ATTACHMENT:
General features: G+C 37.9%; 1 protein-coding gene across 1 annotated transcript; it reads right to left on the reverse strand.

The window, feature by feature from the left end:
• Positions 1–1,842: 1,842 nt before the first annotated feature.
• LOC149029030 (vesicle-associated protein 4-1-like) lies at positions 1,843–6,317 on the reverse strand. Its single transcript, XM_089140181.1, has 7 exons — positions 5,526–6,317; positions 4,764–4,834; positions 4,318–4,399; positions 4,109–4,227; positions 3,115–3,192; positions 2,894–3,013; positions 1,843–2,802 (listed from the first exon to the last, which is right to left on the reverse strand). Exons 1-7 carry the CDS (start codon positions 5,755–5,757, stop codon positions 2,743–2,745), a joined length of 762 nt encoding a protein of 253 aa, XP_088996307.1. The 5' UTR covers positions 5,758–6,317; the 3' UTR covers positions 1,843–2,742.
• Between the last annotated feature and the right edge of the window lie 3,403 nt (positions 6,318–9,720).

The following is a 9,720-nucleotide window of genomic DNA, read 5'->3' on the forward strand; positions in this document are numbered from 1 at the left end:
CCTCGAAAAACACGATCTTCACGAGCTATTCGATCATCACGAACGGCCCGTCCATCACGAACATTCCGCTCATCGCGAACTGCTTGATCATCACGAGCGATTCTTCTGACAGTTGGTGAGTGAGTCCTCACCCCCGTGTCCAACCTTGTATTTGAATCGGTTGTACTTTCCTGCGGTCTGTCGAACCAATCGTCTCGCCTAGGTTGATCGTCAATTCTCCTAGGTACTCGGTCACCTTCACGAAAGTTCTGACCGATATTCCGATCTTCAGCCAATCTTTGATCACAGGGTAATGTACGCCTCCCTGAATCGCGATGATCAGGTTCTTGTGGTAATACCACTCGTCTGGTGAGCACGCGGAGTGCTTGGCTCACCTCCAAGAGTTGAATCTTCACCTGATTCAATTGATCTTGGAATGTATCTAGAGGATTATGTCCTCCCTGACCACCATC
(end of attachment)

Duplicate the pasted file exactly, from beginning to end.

General features: G+C 37.9%; 1 protein-coding gene across 1 annotated transcript; it reads right to left on the reverse strand.

The window, feature by feature from the left end:
• Positions 1–1,842: 1,842 nt before the first annotated feature.
• LOC149029030 (vesicle-associated protein 4-1-like) lies at positions 1,843–6,317 on the reverse strand. Its single transcript, XM_089140181.1, has 7 exons — positions 5,526–6,317; positions 4,764–4,834; positions 4,318–4,399; positions 4,109–4,227; positions 3,115–3,192; positions 2,894–3,013; positions 1,843–2,802 (listed from the first exon to the last, which is right to left on the reverse strand). Exons 1-7 carry the CDS (start codon positions 5,755–5,757, stop codon positions 2,743–2,745), a joined length of 762 nt encoding a protein of 253 aa, XP_088996307.1. The 5' UTR covers positions 5,758–6,317; the 3' UTR covers positions 1,843–2,742.
• Between the last annotated feature and the right edge of the window lie 3,403 nt (positions 6,318–9,720).

The following is a 9,720-nucleotide window of genomic DNA, read 5'->3' on the forward strand; positions in this document are numbered from 1 at the left end:
CCTCGAAAAACACGATCTTCACGAGCTATTCGATCATCACGAACGGCCCGTCCATCACGAACATTCCGCTCATCGCGAACTGCTTGATCATCACGAGCGATTCTTCTGACAGTTGGTGAGTGAGTCCTCACCCCCGTGTCCAACCTTGTATTTGAATCGGTTGTACTTTCCTGCGGTCTGTCGAACCAATCGTCTCGCCTAGGTTGATCGTCAATTCTCCTAGGTACTCGGTCACCTTCACGAAAGTTCTGACCGATATTCCGATCTTCAGCCAATCTTTGATCACAGGGTAATGTACGCCTCCCTGAATCGCGATGATCAGGTTCTTGTGGTAATACCACTCGTCTGGTGAGCACGCGGAGTGCTTGGCTCACCTCCAAGAGTTGAATCTTCACCTGATTCAATTGATCTTGGAATGTATCTAGAGGATTATGTCCTCCCTGACCACCATC